At the time of the layoff, as classrooms empty and hallways quiet at Weehawken High School, counselor Rosmery Veras sticks around.
It’s not just about ending your day and getting ready for the next one. That’s the time she planned to spend with students, in person or virtually, as part of a new district initiative to increase counselor hours after the layoff.
The after-hours counseling program, intended to expand mental health-related support services for students, began in October and has already proven popular among students, staff members said. It is currently available four days a week in high school and one day a week at Theodore Roosevelt School for students in grades three through six.
Between the two high school counselors who each hold after-hours counseling sessions twice a week, there are about 30 additional students served each week, Veras said.
“The demand was not met,” she said. “That’s kind of how we met our students where they were.”
Students and staff see several benefits from both the schedule and the flexible nature of the program.
After-school availability not only means a student doesn’t have to miss class to attend, but their attendance is less visible. As much as conversations about mental health normalize, high school is high school, and students, especially those who may need counseling the most, may not want their peers to know they’re attending, said the staff and students.
“It was nice to see how some of the kids you never see day to day showed up after (council) school, and you start to wonder what the difference is,” Veras said. “That’s really the difference: they maintain their confidentiality.”
Some students also prefer to talk to a counselor from the comfort and perhaps the privacy of their home, she said.
And depending on a student’s schedule with extracurricular activities or family obligations, the virtual option can mean the difference between being able to attend counseling or not.
Advisors also see the benefit, Veras said.
School days are often filled with meetings and emergencies, and counseling students may have to deal with interruptions, she said. There are only so many hours in the school day, and sometimes there are so many requests for counselors that students form a line outside the office, said Marissa Dennis, administrator of the school council.
After-hours counseling means being able to keep up with demand, and Veras said she and her colleague are more than willing to work overtime, for which they are paid with stipends.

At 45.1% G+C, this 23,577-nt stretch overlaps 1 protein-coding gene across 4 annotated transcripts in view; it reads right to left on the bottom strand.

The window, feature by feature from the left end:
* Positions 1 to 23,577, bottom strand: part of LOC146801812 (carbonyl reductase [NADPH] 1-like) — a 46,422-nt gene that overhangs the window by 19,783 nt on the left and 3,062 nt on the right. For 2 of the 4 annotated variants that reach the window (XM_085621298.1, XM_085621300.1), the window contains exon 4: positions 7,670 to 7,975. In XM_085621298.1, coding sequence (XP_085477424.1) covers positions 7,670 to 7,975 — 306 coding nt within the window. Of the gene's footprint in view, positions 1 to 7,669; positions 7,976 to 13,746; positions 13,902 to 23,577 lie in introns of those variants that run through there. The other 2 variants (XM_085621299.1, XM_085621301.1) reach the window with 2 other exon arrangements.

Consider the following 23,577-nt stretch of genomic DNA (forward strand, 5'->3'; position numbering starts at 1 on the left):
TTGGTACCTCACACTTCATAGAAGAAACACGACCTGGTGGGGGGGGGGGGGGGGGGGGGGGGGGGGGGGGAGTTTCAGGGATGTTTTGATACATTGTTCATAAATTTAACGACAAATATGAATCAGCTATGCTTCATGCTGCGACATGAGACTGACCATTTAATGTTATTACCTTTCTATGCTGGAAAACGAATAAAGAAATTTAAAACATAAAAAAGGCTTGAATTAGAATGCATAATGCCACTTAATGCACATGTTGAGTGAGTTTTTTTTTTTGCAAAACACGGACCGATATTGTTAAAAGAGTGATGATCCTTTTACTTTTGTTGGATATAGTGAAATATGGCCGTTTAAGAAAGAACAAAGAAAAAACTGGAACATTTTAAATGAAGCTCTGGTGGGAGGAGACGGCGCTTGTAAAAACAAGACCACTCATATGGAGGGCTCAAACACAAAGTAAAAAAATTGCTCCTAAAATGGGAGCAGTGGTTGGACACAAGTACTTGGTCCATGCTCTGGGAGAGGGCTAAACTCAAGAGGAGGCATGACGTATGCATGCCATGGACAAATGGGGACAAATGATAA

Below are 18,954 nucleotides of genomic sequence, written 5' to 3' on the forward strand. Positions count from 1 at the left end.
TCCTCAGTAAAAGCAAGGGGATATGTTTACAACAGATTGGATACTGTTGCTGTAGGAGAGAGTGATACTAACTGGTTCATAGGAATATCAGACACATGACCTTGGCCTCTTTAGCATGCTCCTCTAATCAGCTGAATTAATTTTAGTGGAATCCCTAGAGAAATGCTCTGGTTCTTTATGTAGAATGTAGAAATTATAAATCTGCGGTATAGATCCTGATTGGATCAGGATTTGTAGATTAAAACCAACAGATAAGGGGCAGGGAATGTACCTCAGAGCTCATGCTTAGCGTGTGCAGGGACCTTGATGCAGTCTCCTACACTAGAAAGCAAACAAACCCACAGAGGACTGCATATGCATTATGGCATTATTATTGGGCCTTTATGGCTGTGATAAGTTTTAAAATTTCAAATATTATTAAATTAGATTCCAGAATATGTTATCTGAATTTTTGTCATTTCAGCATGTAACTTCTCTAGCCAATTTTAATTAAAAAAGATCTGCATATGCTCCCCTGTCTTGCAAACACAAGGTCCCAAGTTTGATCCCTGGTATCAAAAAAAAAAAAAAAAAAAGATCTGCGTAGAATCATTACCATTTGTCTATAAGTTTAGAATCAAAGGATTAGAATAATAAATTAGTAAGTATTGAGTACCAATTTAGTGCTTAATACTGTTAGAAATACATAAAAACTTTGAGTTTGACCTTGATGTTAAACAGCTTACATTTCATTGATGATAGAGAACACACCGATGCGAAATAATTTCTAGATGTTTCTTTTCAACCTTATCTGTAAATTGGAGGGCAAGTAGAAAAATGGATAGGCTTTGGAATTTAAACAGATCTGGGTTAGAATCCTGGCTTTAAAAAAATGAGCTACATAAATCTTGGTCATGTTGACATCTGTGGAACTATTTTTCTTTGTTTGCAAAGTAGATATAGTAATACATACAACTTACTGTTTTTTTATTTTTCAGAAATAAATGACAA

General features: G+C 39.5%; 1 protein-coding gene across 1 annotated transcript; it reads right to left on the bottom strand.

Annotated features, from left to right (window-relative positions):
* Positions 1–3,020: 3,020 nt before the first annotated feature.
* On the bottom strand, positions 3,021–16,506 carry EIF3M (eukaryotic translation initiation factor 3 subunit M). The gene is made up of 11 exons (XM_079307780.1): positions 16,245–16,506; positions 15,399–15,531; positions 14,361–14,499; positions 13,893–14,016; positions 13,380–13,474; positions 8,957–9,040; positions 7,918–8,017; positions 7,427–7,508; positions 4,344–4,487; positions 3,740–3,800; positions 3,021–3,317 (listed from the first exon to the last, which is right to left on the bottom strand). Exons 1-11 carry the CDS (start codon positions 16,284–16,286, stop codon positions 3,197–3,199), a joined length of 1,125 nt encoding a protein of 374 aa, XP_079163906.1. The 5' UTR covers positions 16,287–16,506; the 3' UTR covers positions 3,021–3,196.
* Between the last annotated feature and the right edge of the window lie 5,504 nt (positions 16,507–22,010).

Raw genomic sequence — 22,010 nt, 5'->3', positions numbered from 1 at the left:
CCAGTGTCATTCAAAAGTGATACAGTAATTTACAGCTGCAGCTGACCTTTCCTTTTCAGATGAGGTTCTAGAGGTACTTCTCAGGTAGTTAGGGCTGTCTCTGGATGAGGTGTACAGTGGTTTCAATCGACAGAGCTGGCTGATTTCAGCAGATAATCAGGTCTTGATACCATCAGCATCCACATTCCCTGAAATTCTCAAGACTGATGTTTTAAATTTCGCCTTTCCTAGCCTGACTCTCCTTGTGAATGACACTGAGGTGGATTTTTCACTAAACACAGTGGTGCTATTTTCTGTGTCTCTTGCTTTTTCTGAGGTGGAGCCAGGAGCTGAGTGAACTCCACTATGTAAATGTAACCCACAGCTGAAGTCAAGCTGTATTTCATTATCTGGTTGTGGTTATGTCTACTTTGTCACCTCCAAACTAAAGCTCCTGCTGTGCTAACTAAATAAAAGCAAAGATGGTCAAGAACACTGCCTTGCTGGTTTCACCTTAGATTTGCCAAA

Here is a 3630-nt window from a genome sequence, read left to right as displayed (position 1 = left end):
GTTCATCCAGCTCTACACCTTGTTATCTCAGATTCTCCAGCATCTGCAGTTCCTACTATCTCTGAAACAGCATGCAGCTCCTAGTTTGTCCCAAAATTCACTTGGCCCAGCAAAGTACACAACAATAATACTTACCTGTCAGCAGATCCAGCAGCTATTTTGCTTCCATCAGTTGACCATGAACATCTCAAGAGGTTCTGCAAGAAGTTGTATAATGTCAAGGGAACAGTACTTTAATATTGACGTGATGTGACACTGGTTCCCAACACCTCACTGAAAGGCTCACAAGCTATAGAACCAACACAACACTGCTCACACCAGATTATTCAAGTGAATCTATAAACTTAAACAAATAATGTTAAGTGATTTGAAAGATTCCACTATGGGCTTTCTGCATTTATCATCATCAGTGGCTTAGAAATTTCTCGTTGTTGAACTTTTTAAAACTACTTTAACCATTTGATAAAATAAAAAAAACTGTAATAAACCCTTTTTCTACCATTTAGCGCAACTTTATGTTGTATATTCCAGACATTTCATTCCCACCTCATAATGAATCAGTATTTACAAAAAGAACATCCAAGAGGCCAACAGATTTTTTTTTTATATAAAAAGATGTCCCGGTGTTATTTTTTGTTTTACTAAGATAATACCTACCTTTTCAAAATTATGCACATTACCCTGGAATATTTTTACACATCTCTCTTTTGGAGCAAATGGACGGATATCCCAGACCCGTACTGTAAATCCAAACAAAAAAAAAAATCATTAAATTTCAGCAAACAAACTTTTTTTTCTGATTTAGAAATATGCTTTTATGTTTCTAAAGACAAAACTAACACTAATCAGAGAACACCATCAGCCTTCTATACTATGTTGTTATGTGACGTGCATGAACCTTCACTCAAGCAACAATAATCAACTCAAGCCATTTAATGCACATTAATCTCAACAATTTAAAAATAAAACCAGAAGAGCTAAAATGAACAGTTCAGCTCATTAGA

The program itself was implemented approximately one month after staff and school board members conceptualized this late August, said Dennis.
“It’s really the merit of the team from top to bottom,” she said. “It’s a neighborhood that cares so much about the students.”
Weehawken prioritized programming around student mental health before the COVID-19 pandemic exacerbated many existing mental health issues among young people, Superintendent Eric Crespo said, but she has also strengthened since.
It hosts a monthly lecture series on mental health topics, open to families, and offers teachers and community members a Mental Health First Aid course. Students receive a wellness survey each marking period and will have access to therapy dogs at school.
“We saw this as a major initiative and a major topic for our students to succeed in life and in their studies,” Crespo said.
Dennis, a licensed psychoanalyst, said she’s been impressed with the conversations about student mental health she’s been involved in since joining the board this year.
“It was really special to see how the district responded to the need and really opened doors for students to have more access to services,” she said. “I think it’s quite unique.”
The COVID-19 pandemic has been shown to contribute to a decline in young people’s mental health, which was already considered a crisis.
While Weehawken High School’s three full-time counselors provide support for the college application process, they also support students as they navigate difficult relationships and their place in a changing world.
“Students are always worried about the future and what the future holds and the uncertainty of the future,” Veras said. “We also see this often in our sessions, students are overthinking.”
Sophomore Cassandra Gonzalez said she became passionate about mental health after going to therapy several years ago and realizing she might want to become a therapist herself. Now she runs a mental health club in high school to open conversations among students on the subject and educate her peers.
She believes the school has been successful in balancing academic priorities and student mental health, but that student initiatives like hers can support that progress.
Student Council President Olivia Fanders agreed that the school successfully prioritizes mental health. The stigma surrounding mental health issues persists, however, and she said opportunities for students to talk to each other about these challenges, not just with adults, could help combat this.
“It needs to be integrated into our whole learning system,” she said.
Those behind the after-hours counseling initiative hope it can become a model for other school districts.
“I think this is our best bet to really help as many students as we can reach,” Dennis said. “It’s always very difficult to be a teenager or to be a student or a child.”
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